It’s time again to play Ask the Editors, where you give us your problems and we pool our wide variety of experience to get you some answers. It’s like we split Ann Landers into a bunch of women who are slightly snarkier, but somewhat more realistic, than the original.
My partner and I are about to both be working from home. What’s the best way to handle this without killing each other?
We batted this around for the weekend, and here are the highlights of what we came up with:
Sally J Freedman:
One of you may want to consider renting office space.
You could spend some time mapping out each week- knowing what’s coming can be helpful. I would also plan in some mutual “no work” time, since that’s hard to carve out when you never leave your office.
First of all, it may sound trivial but you should come to an agreement about background noise. Agree that the two of you will take turns with the stereo or TV or whatever, either one CD or one hour at a time. That way if one of you needs to get motivated by listening to C&C Music Factory, then the other knows they only have to endure it for an hour. Deciding that you want an hour of silence is a viable option. This is the agreement we negotiated when I worked in a shop full of hugely varied musical tastes to end the Great Stereo War of ’01. “The Looney Toons Sing Elvis” was the final straw for everyone.
Discuss beforehand what to do if one of you gets bored and wants to talk while the other is furiously trying to get something done, so you can say, “I can’t talk right now,” without offending.
Agree not to question each other’s schedules. If you like taking lots of breaks during the day and your partner would rather plow through and be done before dinner, then so be it. This way you avoid “YOU’RE NOT THE BOSS OF ME!” resentment.
If the weather permits and you can swing it, take your work outside when you want to be alone. Maybe take turns getting a free night to get out of the house and play. I have a couple of married friends who take turns, he goes out every Friday night and she goes out every Saturday, so they don’t have to deal with babysitters. I think it could work for a work at home couple too, providing each of you with time to get out and do something and quiet time alone in the house.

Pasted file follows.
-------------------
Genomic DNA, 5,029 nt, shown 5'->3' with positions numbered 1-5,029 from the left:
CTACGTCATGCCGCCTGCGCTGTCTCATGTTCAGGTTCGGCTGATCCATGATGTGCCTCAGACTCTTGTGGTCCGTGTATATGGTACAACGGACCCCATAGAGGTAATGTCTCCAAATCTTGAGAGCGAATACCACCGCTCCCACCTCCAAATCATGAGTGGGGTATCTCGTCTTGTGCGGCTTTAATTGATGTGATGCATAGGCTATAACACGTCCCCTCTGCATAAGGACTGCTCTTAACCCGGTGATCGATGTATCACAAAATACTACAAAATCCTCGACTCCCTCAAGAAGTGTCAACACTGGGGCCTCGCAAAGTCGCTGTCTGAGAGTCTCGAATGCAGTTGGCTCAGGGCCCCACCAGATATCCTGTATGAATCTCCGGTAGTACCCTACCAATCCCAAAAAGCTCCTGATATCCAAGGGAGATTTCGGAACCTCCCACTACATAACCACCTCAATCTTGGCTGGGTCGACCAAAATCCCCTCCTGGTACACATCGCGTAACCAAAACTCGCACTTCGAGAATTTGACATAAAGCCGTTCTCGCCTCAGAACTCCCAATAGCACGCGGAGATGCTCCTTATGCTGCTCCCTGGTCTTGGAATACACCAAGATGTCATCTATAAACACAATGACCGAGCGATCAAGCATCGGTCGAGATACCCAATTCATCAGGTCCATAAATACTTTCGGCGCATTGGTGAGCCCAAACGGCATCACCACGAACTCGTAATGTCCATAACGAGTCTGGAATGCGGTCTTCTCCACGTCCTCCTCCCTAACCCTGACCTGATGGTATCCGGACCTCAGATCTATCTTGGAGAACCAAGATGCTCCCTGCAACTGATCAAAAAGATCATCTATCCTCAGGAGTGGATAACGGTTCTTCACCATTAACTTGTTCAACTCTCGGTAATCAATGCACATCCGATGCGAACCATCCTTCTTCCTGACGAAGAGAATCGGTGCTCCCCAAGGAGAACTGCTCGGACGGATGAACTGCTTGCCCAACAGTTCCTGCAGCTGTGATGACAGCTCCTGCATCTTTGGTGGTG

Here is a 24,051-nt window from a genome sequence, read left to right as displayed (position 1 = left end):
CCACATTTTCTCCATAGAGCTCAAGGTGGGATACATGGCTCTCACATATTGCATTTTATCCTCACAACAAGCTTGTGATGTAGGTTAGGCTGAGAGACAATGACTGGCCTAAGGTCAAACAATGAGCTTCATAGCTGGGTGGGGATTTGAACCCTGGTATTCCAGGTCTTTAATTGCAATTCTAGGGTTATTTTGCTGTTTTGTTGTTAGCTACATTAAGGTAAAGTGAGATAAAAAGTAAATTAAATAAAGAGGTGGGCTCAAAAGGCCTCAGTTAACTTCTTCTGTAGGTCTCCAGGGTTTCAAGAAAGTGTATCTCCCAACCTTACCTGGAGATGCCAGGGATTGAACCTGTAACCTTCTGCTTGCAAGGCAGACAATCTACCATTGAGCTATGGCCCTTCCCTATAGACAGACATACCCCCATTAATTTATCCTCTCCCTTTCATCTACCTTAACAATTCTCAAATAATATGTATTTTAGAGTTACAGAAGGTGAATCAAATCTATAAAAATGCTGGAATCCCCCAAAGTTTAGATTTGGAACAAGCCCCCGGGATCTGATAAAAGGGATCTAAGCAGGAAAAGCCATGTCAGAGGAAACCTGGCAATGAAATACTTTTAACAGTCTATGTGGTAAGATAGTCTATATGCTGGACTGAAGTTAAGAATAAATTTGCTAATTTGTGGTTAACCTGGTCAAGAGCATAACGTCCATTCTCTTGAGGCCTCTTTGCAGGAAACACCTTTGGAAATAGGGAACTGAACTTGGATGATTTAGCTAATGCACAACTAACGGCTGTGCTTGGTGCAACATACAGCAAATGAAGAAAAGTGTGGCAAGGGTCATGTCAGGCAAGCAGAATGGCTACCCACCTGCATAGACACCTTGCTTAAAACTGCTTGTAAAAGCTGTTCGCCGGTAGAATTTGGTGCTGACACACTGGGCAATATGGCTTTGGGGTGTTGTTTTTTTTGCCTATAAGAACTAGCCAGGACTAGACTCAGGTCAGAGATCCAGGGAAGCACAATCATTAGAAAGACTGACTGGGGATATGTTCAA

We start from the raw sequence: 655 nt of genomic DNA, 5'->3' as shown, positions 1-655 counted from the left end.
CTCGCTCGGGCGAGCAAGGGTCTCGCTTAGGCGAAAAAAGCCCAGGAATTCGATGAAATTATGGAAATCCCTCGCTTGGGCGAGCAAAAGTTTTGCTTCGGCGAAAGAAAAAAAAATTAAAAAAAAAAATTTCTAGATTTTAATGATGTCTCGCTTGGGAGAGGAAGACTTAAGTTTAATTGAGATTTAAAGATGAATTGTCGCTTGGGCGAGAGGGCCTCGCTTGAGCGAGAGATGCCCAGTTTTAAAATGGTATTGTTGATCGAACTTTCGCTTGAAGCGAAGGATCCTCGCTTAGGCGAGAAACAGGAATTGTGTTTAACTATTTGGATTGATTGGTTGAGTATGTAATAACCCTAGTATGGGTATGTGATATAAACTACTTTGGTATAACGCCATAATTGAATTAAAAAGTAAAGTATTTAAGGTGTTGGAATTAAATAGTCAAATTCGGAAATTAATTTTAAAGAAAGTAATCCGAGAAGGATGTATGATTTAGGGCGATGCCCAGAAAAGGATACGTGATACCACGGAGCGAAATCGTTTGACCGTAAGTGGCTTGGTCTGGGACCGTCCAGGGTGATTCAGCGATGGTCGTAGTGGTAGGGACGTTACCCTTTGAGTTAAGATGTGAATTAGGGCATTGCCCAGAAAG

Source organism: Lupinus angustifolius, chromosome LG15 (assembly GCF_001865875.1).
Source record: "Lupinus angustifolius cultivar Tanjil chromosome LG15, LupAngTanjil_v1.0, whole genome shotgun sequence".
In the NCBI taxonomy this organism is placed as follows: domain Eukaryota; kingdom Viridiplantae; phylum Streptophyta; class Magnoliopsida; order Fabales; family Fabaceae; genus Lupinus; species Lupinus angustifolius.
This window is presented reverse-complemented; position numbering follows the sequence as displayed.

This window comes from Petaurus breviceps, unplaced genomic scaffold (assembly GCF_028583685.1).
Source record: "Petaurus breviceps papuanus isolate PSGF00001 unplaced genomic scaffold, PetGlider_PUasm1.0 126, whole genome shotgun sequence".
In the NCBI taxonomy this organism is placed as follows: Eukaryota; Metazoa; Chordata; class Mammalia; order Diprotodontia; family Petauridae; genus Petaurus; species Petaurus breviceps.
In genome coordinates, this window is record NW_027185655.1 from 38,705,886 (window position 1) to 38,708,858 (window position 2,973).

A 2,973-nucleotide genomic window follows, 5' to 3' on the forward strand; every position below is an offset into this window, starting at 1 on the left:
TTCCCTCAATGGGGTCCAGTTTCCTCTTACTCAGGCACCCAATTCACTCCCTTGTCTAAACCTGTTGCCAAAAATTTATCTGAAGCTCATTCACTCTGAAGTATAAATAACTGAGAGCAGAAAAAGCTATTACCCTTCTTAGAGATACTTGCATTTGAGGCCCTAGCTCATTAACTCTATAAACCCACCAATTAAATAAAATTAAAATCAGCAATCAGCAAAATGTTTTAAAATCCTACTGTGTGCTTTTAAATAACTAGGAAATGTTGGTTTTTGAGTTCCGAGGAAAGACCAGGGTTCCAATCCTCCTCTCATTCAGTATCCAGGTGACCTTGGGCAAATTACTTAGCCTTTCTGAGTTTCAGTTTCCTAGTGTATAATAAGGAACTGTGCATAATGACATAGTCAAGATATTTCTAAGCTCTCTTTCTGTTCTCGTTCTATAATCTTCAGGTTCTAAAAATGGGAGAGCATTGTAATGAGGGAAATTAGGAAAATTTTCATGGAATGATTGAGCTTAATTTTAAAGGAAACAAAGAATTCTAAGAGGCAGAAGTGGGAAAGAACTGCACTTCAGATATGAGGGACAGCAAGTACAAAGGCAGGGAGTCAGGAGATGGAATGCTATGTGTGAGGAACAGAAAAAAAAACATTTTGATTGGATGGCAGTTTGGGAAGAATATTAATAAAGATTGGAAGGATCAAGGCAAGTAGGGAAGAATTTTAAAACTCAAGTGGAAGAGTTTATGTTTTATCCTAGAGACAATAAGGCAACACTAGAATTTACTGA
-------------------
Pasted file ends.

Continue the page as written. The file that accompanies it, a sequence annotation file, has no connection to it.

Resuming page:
If all else fails, install a Cone of Silence over each desk so you can hide in your little bubble and pretend you’re all alone on a tropical beach.
You might be worried that your partner will be trying to talk to you while you’re trying to work. That’s totally me. Especially right now because Mr. Furious has been working on a side project which involves him working all weekend from home, and many hours after work.
We have kind of an unspoken agreement that he needs to say, “I love you but I’m sorry I really need to concentrate right now,” and I give him his space without getting offended or annoyed that he can’t pay attention to me. This definitely takes compromise from both of us, because I think he would rather that I just never bug him at all, but I can’t help it that I’m annoying. And then it involves my willingness to not take it personally and listen to him.
Our desks are on the opposite side of the living room from each other. But we live in a 800 sq ft apt, so that’s like, 20 feet from each other. But whenever we are both trying to do work at home, we just go to our own spaces and just do our own thing.